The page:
Oskar Backlund was born in Sweden and educated at the University of Uppsala. He spent his entire career in the Russian empire, at the Dorpat (now Tartu, Estonia) Observatory, Pulkovo Observatory, and the Imperial Academy of Sciences in Petrograd. He was director of Russia’s national observatory at Pulkovo from 1895 to 1916. Most of his research was devoted to attempting to compute the difficult orbit of Comet Encke. He employed large staffs, including many women, and recomputed all planetary perturbations, publishing six volumes on the perturbations of the comet’s orbit due to the gravitational effects of Mercury, Venus, Earth, Mars, Jupiter, and Saturn from 1819 to 1891. He used the comet to estimate the masses of Mercury and Venus. He eventually concluded that the comet’s motion was affected by nongravitational forces, such as resistance by an interplanetary medium and an unknown effect that coincided with sunspot maxima. He also measured variations in latitude caused by the wobble of the earth’s axis. Note: Two of his great grandsons have persuaded me to list his first name as Johan, but some documents, including the Dictionary of Scientific Biography, list it as Jöns. In Russia his name was written Oskar Andreevich Baklund. All agree that he was known as Oskar.
Presentation of Bruce medal
McAdie, Alexander, PASP 26, 15-18 (1914).
Dieke, Sally H., Dictionary of Scientific Biography 1, 371-72.
Tenn, Joseph S., “Oskar Backlund: The Eleventh Bruce Medalist,” Mercury 20, 6, 175 (1991).
Anonymous, Bulletin de l’Observatoire Central Nicolas à Poulkovo 7, 155-56 (1916) [in French].
B[aker], H.F., MNRAS 77, 310-14 (1917).
K[obold, Hermann Albert], Astr. Nach. 203, 235 (1917) [in German].
Turner, H.H. Proc. Royal Soc. 94, xx-xxiv (1918).
Anonymous, Observatory 40, 128-31 (1917).
Named after him
Backlund’s papers are in the Archives of the Academy of Sciences, St. Petersburg.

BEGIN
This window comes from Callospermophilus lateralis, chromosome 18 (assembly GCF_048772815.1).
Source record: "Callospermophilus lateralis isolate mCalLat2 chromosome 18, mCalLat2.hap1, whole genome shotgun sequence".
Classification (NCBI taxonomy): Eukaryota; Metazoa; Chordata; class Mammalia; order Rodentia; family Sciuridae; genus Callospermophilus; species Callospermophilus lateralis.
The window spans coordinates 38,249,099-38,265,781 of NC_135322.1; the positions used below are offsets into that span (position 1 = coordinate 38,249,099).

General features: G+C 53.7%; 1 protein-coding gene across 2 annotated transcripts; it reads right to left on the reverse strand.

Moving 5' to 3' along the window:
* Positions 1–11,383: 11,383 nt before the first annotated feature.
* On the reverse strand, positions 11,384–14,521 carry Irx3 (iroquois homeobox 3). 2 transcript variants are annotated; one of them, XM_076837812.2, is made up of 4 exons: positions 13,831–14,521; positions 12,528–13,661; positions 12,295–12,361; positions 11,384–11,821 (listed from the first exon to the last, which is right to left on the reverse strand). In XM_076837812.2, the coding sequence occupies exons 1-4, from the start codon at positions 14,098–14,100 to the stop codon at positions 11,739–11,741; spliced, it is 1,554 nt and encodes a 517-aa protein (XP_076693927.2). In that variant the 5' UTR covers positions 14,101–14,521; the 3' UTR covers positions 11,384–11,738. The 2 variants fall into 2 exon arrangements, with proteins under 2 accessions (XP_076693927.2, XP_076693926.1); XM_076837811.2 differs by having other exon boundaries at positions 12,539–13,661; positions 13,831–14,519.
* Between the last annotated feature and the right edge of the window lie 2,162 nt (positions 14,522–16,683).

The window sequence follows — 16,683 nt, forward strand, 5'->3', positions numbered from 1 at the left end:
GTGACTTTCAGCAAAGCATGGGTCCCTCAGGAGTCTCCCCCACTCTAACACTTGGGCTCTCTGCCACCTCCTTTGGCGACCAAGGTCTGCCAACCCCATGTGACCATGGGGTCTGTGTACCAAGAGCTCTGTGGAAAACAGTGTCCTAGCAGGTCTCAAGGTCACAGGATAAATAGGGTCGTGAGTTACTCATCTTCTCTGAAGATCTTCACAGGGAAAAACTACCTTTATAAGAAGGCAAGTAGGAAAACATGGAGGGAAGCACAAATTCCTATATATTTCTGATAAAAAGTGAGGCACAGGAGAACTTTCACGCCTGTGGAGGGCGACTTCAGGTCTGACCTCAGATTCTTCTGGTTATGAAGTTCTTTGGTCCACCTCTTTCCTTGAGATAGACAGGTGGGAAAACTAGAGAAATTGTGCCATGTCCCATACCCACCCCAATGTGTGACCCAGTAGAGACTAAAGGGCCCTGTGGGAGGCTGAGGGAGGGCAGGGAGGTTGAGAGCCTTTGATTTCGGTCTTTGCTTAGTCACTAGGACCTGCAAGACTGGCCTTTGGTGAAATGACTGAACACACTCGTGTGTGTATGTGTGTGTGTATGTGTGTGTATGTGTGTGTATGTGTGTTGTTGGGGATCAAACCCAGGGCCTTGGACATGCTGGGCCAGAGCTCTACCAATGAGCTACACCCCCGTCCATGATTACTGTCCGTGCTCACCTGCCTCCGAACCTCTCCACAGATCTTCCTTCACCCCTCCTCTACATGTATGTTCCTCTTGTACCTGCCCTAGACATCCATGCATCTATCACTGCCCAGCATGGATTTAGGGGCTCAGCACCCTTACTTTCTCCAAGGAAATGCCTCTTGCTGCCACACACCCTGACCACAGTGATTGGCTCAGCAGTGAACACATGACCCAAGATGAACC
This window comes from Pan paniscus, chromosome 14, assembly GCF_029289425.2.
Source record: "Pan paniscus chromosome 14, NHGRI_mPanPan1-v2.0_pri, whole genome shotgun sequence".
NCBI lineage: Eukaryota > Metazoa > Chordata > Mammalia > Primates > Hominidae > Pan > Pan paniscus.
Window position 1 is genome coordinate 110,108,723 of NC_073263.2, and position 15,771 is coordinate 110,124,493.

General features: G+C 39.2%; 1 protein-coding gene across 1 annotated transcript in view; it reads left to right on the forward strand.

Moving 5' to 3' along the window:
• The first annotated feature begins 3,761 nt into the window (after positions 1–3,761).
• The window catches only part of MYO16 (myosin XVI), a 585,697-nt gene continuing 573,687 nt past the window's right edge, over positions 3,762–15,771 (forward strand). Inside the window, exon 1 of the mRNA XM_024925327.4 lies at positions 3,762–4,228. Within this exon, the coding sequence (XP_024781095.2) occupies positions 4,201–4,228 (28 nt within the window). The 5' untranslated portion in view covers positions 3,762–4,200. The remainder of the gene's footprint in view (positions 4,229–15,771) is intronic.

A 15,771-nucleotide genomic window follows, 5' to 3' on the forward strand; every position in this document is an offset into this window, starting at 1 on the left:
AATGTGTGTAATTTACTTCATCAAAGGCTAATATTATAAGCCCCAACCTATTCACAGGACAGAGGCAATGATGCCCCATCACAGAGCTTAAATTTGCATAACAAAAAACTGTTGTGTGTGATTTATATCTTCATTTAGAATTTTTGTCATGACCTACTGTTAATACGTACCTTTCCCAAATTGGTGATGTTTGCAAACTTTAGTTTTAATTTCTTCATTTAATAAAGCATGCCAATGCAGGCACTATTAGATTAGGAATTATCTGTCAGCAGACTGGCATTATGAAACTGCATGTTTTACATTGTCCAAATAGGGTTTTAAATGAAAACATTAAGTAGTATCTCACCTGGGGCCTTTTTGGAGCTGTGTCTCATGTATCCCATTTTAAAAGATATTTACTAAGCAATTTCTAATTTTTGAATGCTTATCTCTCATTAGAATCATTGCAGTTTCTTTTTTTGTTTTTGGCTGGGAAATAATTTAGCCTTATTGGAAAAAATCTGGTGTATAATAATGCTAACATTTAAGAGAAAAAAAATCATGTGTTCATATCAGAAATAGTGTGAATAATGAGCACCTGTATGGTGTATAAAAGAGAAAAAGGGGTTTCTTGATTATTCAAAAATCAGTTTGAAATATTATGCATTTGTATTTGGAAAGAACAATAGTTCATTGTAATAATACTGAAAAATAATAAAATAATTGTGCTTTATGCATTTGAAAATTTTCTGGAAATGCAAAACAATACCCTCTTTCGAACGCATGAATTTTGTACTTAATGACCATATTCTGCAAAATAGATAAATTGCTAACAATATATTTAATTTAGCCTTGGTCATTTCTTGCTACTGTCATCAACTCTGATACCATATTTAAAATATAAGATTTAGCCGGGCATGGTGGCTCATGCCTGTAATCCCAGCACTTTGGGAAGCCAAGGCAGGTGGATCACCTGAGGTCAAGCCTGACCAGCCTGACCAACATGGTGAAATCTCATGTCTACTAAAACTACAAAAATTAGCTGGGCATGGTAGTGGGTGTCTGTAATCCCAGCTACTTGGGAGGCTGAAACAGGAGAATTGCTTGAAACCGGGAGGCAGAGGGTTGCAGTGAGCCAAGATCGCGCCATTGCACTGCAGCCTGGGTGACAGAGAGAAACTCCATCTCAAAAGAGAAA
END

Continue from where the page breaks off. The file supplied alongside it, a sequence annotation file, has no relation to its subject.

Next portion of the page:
Other References: Historical
Backlund, Oskar, “The Development of Celestial Mechanics During the Nineteenth Century,” in Howard J. Rogers, ed., Congress of Arts and Science Universal Exposition, Saint Louis,1904, vol IV (Houghton, Mifflin, Boston, 1906), pp. 387-95.
Batten, Allan H., Resolute and Undertaking Characters: the Lives of Wilhelm and Otto Struve (D. Reidel, 1988).
Dadaev, Aleksandr Nikolaevich, Pulkovo Observatory: an Essay on its History and Scientific Activity (National Technical Information Service, NASA TM-75083, 1978).
Krisciunas, Kevin, Astronomical Centers of the World (Cambridge Univ. Press, Cambridge, UK, 1988).
Krisciunas, Kevin, “A Short History of Pulkovo Observatory,” Vistas in Astronomy 22 (pt. 1), 27-37 (1978).
Krisciunas, Kevin, “The End of Pulkovo Observatory’s Reign as the ‘Astronomical Capital of the World’” QJRAS 25 (3), 301-305 (1984).
Mikhailov, Aleksandr A., “Pulkovo Observatory,” in Astrophysics and Twentieth-century Astronomy to 1950, ed. O. Gingerich (Cambridge Univ. Press, Cambridge, UK, 1984), p. 119-122.
Struve, Otto, “O. Backlund. Untersuchungen über die Bewegung des Enckeschen Cometen 1871-1881,” Bulletin de l’Académie Impériale des sciences de St.-Pétersbourg 29, 157-67 (1883) [in French! 4.3 MB].
Yeomans, Donald K., Comets: a Chronological History of Observation, Science, Myth, and Folklore (Wiley, NY, 1991).
Other References: Scientific
Backlund, O., “Elements and Ephemeris of Encke’s Comet,” Observatory 4, 217, 246, 278, 310 (1881).
Backlund, O., “Mémoires et observations. Sur la masse de la planète mercure et sur l’accélération du mouvement moyen de la comète d’Encke,” Bulletin Astronomique 11, 473-85 (1894).
Backlund, O., “Encke’s Comet, 1895-1908,” MNRAS 70, 429-42 (1910).
Backlund, O., “Über die Veränderung der mittleren Bewegung des Enckeschen Kometen 1894-1908,” Astronomische Nachrichten 184, 89-92 (1910).
Backlund, O., “On Chandler’s Period in the Latitude Variation,” MNRAS 77, 2-6 (1916).
Makorev, S. G. & N. A. Bokhan, “The Motion of Comet Encke-Backlund during 1898-1911 and a New Determination of the Mass of Mercury,” Soviet Physics-Doklady 5, 923-925 (1961).